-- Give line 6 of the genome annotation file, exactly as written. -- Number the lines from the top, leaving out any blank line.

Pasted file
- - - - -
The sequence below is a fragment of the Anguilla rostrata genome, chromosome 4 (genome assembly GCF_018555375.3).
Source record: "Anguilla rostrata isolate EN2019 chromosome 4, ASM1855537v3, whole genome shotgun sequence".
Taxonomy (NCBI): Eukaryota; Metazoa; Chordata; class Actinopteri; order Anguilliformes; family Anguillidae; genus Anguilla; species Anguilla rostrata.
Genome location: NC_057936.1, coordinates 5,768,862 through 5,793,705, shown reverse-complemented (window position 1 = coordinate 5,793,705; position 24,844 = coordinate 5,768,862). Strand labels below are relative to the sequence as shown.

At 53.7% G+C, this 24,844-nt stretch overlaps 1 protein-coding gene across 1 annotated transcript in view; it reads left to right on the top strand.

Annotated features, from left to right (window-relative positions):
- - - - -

Annotated features, from left to right (window-relative positions):